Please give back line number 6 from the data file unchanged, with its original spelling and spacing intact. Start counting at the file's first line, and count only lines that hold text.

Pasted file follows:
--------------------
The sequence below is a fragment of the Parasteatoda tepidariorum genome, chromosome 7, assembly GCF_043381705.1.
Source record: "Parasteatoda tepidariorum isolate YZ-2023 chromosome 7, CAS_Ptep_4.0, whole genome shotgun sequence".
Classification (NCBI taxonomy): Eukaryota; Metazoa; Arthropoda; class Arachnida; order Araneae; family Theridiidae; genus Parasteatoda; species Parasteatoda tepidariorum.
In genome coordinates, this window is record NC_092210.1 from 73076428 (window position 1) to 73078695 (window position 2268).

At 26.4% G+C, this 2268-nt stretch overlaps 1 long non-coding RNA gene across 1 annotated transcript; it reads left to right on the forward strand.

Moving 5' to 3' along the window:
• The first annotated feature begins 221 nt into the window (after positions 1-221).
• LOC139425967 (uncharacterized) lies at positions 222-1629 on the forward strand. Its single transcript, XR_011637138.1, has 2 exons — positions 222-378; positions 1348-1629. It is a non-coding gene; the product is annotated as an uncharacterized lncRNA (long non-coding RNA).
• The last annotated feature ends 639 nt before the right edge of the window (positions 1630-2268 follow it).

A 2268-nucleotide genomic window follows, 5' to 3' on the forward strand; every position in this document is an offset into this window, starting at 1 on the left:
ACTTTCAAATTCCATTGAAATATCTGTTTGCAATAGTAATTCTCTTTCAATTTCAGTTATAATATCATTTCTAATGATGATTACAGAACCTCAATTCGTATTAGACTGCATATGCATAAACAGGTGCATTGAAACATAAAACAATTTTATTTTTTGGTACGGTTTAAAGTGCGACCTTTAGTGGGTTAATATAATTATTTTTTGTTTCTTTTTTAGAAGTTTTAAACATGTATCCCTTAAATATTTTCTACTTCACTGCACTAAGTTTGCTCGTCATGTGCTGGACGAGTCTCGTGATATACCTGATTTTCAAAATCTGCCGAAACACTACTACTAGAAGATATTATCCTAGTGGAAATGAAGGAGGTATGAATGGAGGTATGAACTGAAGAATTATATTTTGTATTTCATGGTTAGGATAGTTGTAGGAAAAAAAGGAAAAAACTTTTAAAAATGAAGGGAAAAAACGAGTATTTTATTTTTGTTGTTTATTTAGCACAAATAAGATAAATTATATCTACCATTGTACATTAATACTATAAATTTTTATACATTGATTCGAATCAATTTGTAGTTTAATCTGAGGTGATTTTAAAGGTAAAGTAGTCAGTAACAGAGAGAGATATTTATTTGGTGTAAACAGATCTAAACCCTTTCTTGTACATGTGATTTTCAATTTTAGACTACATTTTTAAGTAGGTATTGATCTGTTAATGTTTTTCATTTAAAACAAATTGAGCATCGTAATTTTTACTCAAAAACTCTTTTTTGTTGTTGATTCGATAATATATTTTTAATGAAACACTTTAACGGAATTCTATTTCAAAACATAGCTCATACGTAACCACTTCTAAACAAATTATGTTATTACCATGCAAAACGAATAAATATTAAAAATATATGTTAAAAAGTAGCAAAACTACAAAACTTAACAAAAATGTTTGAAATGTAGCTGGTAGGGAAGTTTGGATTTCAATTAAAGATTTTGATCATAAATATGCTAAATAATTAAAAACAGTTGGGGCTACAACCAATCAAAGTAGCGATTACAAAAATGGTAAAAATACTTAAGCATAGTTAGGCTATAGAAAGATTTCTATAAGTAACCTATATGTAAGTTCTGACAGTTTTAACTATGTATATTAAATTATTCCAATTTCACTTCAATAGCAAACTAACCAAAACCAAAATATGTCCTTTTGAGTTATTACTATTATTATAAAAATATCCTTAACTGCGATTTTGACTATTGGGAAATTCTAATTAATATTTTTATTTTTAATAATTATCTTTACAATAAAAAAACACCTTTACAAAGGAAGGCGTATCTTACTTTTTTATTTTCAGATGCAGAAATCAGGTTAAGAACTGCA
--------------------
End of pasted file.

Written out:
Moving 5' to 3' along the window: